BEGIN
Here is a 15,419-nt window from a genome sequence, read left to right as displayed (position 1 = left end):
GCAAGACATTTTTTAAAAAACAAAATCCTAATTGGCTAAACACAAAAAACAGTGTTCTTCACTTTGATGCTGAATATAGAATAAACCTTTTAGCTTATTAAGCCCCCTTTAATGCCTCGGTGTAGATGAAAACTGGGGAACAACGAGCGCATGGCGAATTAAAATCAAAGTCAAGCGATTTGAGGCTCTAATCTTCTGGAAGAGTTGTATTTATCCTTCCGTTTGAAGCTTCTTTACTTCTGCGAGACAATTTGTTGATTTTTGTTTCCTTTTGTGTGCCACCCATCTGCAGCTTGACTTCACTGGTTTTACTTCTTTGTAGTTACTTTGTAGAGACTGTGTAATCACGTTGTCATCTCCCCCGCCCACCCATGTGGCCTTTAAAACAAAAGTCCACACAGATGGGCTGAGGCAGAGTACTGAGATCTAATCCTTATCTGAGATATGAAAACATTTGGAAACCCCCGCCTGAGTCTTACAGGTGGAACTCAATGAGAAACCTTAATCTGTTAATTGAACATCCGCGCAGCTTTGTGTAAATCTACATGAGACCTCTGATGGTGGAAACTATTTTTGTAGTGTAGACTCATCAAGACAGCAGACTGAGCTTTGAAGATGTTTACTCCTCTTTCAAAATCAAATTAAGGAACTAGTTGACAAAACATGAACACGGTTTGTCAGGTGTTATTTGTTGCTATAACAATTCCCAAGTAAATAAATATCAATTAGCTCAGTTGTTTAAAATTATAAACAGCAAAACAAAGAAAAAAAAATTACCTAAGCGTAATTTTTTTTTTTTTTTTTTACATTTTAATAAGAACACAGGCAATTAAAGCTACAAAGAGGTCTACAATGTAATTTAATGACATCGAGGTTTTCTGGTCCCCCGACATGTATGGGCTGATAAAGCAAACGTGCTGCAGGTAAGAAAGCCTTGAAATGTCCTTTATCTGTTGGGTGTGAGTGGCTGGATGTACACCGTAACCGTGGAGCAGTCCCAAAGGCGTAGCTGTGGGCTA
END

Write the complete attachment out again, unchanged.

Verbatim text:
Here is a 15,419-nt window from a genome sequence, read left to right as displayed (position 1 = left end):
GCAAGACATTTTTTAAAAAACAAAATCCTAATTGGCTAAACACAAAAAACAGTGTTCTTCACTTTGATGCTGAATATAGAATAAACCTTTTAGCTTATTAAGCCCCCTTTAATGCCTCGGTGTAGATGAAAACTGGGGAACAACGAGCGCATGGCGAATTAAAATCAAAGTCAAGCGATTTGAGGCTCTAATCTTCTGGAAGAGTTGTATTTATCCTTCCGTTTGAAGCTTCTTTACTTCTGCGAGACAATTTGTTGATTTTTGTTTCCTTTTGTGTGCCACCCATCTGCAGCTTGACTTCACTGGTTTTACTTCTTTGTAGTTACTTTGTAGAGACTGTGTAATCACGTTGTCATCTCCCCCGCCCACCCATGTGGCCTTTAAAACAAAAGTCCACACAGATGGGCTGAGGCAGAGTACTGAGATCTAATCCTTATCTGAGATATGAAAACATTTGGAAACCCCCGCCTGAGTCTTACAGGTGGAACTCAATGAGAAACCTTAATCTGTTAATTGAACATCCGCGCAGCTTTGTGTAAATCTACATGAGACCTCTGATGGTGGAAACTATTTTTGTAGTGTAGACTCATCAAGACAGCAGACTGAGCTTTGAAGATGTTTACTCCTCTTTCAAAATCAAATTAAGGAACTAGTTGACAAAACATGAACACGGTTTGTCAGGTGTTATTTGTTGCTATAACAATTCCCAAGTAAATAAATATCAATTAGCTCAGTTGTTTAAAATTATAAACAGCAAAACAAAGAAAAAAAAATTACCTAAGCGTAATTTTTTTTTTTTTTTTTTACATTTTAATAAGAACACAGGCAATTAAAGCTACAAAGAGGTCTACAATGTAATTTAATGACATCGAGGTTTTCTGGTCCCCCGACATGTATGGGCTGATAAAGCAAACGTGCTGCAGGTAAGAAAGCCTTGAAATGTCCTTTATCTGTTGGGTGTGAGTGGCTGGATGTACACCGTAACCGTGGAGCAGTCCCAAAGGCGTAGCTGTGGGCTA